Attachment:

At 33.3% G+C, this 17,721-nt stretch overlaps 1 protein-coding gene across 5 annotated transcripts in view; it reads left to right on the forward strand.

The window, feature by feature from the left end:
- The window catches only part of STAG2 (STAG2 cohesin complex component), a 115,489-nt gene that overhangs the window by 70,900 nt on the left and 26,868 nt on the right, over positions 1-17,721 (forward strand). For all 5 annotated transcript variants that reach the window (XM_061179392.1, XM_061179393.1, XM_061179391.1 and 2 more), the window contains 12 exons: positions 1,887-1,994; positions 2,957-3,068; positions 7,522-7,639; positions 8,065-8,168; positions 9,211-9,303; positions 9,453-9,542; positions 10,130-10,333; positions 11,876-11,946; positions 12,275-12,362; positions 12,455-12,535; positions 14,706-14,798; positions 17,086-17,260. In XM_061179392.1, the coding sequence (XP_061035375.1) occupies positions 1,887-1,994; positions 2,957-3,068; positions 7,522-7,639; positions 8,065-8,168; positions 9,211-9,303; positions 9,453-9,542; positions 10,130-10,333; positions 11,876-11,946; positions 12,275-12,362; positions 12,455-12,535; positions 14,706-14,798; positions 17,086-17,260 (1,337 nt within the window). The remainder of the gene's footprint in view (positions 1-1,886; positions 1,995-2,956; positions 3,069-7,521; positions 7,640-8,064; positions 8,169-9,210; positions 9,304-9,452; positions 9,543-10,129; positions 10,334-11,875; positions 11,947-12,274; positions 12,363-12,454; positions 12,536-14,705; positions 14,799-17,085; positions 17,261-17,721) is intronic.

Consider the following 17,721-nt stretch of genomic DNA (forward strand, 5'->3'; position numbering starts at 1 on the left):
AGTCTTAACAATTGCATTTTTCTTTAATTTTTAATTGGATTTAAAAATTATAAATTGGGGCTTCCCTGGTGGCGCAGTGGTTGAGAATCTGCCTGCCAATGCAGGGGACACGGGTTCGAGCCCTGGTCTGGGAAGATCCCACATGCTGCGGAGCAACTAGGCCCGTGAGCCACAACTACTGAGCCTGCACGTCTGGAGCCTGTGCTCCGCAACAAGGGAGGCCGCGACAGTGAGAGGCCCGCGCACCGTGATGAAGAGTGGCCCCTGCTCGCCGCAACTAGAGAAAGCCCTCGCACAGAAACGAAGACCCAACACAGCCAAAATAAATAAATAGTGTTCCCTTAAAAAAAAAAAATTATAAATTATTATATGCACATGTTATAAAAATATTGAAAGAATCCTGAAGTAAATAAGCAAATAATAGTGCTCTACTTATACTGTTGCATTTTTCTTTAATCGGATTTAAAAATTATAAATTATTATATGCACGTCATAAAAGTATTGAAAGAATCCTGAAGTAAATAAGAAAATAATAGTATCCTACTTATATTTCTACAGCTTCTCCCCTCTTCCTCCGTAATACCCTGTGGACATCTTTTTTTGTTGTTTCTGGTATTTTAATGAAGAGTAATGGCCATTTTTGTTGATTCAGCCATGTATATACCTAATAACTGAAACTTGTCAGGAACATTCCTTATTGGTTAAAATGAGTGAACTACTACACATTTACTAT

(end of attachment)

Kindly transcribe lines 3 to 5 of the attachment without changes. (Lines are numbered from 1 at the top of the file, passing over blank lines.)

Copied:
- The window catches only part of STAG2 (STAG2 cohesin complex component), a 115,489-nt gene that overhangs the window by 70,900 nt on the left and 26,868 nt on the right, over positions 1-17,721 (forward strand). For all 5 annotated transcript variants that reach the window (XM_061179392.1, XM_061179393.1, XM_061179391.1 and 2 more), the window contains 12 exons: positions 1,887-1,994; positions 2,957-3,068; positions 7,522-7,639; positions 8,065-8,168; positions 9,211-9,303; positions 9,453-9,542; positions 10,130-10,333; positions 11,876-11,946; positions 12,275-12,362; positions 12,455-12,535; positions 14,706-14,798; positions 17,086-17,260. In XM_061179392.1, the coding sequence (XP_061035375.1) occupies positions 1,887-1,994; positions 2,957-3,068; positions 7,522-7,639; positions 8,065-8,168; positions 9,211-9,303; positions 9,453-9,542; positions 10,130-10,333; positions 11,876-11,946; positions 12,275-12,362; positions 12,455-12,535; positions 14,706-14,798; positions 17,086-17,260 (1,337 nt within the window). The remainder of the gene's footprint in view (positions 1-1,886; positions 1,995-2,956; positions 3,069-7,521; positions 7,640-8,064; positions 8,169-9,210; positions 9,304-9,452; positions 9,543-10,129; positions 10,334-11,875; positions 11,947-12,274; positions 12,363-12,454; positions 12,536-14,705; positions 14,799-17,085; positions 17,261-17,721) is intronic.

Consider the following 17,721-nt stretch of genomic DNA (forward strand, 5'->3'; position numbering starts at 1 on the left):
AGTCTTAACAATTGCATTTTTCTTTAATTTTTAATTGGATTTAAAAATTATAAATTGGGGCTTCCCTGGTGGCGCAGTGGTTGAGAATCTGCCTGCCAATGCAGGGGACACGGGTTCGAGCCCTGGTCTGGGAAGATCCCACATGCTGCGGAGCAACTAGGCCCGTGAGCCACAACTACTGAGCCTGCACGTCTGGAGCCTGTGCTCCGCAACAAGGGAGGCCGCGACAGTGAGAGGCCCGCGCACCGTGATGAAGAGTGGCCCCTGCTCGCCGCAACTAGAGAAAGCCCTCGCACAGAAACGAAGACCCAACACAGCCAAAATAAATAAATAGTGTTCCCTTAAAAAAAAAAAATTATAAATTATTATATGCACATGTTATAAAAATATTGAAAGAATCCTGAAGTAAATAAGCAAATAATAGTGCTCTACTTATACTGTTGCATTTTTCTTTAATCGGATTTAAAAATTATAAATTATTATATGCACGTCATAAAAGTATTGAAAGAATCCTGAAGTAAATAAGAAAATAATAGTATCCTACTTATATTTCTACAGCTTCTCCCCTCTTCCTCCGTAATACCCTGTGGACATCTTTTTTTGTTGTTTCTGGTATTTTAATGAAGAGTAATGGCCATTTTTGTTGATTCAGCCATGTATATACCTAATAACTGAAACTTGTCAGGAACATTCCTTATTGGTTAAAATGAGTGAACTACTACACATTTACTAT